“On Losing and Saving the Self”

Given the thoughtful response to Bruce Herman’s Oxbridge 2008 lecture topic, we are pleased to post Wilfred McClay’s abstract of his Oxbridge 2008 lecture, “On Losing and Saving the Self.” Please write in with your thoughts.

“On Losing and Saving the Self”

By overthrowing all older sources of moral authority, modern culture has enthroned the individual as the sole valid source of meaning, and promoted the pursuit of happiness as the chief end of life. But if we accept this state of affairs, we make a dreadful mistake, one that places upon the self a greater burden than it can bear, and cuts us off from the very happiness we so avidly pursue.

But the Christian faith does not make this mistake. It envisions life as a steady parade of astounding reversals, in which the appearances are regularly turned on their heads: the first becomes last, the rejected stone becomes the cornerstone, and our weakness becomes our strength. So too, will the wounded and needy modern self find restoration and wholeness, not through its own introspective efforts, but by acknowledging that its chief source of meaning is something outside itself. The search for the self should lead us to what is beyond the self.

My title comes from words near the end of C. S. Lewis’s Mere Christianity, in which this : “The principle runs through all life from top to bottom. Give up yourself, and you will find your real self. Lose your life and you will save it.”

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2 CommentsLeave a comment

  1. I think what is mentioned in the abstract is the most difficult part of living out Christianity. I liken the journey to when I was a small child and used to hold a mirror beneath my chin so all I could see when I looked down was the ceiling reflected in the mirror. By walking through the house that way, my feet were on the floor, my eyes were looking down, but all I saw was the ceiling (it was a ceiling of various heights and, I guess, an interesting exercise for a small child). But I had to walk something that felt, to my feet, completely different from what I was seeing.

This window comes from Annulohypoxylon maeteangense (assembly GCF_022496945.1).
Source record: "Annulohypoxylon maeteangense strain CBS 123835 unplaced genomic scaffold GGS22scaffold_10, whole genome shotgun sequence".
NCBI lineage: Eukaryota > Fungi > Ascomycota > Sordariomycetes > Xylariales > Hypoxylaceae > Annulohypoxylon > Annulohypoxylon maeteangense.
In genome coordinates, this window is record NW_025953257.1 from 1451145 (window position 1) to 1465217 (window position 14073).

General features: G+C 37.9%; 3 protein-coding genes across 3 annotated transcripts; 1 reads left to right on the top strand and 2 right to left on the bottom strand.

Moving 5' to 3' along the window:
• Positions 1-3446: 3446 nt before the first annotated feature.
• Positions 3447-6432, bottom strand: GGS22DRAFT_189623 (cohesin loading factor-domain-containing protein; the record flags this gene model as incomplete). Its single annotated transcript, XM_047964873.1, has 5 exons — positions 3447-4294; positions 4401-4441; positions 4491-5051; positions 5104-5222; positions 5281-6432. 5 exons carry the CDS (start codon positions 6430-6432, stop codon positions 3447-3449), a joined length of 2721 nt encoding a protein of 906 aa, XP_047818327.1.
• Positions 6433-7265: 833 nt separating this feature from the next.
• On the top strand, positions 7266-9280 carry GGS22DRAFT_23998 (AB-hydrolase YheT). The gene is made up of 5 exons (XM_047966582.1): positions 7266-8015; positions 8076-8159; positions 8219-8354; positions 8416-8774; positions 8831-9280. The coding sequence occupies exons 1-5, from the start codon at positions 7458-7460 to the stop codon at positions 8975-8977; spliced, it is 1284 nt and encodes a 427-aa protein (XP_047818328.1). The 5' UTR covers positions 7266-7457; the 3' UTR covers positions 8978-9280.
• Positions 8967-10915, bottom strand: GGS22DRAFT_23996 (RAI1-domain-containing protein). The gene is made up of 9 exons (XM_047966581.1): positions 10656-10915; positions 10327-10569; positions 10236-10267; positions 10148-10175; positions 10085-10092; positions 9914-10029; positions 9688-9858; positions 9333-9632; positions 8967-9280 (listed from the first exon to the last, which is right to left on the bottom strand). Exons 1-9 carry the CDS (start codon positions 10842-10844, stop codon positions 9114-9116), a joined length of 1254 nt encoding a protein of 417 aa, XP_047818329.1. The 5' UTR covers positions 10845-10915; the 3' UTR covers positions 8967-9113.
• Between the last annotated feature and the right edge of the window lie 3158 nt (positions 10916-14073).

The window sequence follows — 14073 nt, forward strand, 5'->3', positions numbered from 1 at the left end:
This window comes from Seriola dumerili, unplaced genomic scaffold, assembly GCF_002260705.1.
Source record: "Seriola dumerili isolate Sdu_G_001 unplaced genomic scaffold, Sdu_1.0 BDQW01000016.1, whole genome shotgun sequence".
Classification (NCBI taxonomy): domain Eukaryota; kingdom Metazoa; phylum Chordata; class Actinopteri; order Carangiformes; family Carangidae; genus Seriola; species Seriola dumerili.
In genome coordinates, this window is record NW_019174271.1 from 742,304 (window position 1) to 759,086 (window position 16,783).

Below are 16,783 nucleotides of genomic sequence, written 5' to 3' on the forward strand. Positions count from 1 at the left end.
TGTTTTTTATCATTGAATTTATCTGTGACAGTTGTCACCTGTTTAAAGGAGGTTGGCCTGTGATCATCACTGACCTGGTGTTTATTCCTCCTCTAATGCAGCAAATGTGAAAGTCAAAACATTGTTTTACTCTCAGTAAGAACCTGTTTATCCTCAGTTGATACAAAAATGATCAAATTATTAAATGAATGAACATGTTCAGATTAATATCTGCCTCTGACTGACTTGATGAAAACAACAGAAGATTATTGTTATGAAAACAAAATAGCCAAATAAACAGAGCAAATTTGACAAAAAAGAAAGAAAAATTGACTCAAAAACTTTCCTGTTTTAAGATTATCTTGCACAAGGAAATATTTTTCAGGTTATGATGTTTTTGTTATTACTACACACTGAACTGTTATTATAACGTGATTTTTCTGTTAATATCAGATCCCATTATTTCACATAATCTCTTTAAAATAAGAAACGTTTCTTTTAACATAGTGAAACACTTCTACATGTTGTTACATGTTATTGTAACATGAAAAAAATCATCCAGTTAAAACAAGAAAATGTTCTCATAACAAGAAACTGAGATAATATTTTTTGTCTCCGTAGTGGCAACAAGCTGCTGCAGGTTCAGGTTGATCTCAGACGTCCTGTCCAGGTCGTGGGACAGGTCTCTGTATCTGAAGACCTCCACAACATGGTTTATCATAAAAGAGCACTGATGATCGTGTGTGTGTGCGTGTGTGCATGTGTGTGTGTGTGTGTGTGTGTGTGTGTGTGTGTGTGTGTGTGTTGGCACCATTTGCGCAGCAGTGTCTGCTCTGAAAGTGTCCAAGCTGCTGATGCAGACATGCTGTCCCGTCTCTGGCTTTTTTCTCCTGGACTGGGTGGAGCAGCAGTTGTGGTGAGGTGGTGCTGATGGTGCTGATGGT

I guess part of the dying to self is living the opposite of what is going on around us. In a world that does not acknowledge authority, we are to base our lives on the authority of Word of God. Period. There really is nothing that can be done to make it more palatable (keeping in mind, however, that I am reducing it to its most basic essence and leaving out the joy that comes from obeying — or as Michael Card said in “Joy in the Journey” — “there is freedom for those who obey”). This dying to self does not come naturally. Searching to “find yourself” does come a bit more naturally. Is there a reconciliation between the two, a redemption of the “finding yourself” when you die to self and look to God?

  2. I think Peter shows this concept in the most extraordinary way when he take that step of faith out of the boat to walk on water with Jesus, leaving all of his worldly foundations and logics behind to be completely relied on God. In a way we should do as Peter; leaving ourselves in the world and finding our true, pure selves in God, giving ourselves up. However, believing or mere faith of finding ourselves is just talk; it’s our every action that shows and proves our reliance on God. Peter did not talk himself out on the water, he walked himself out there.


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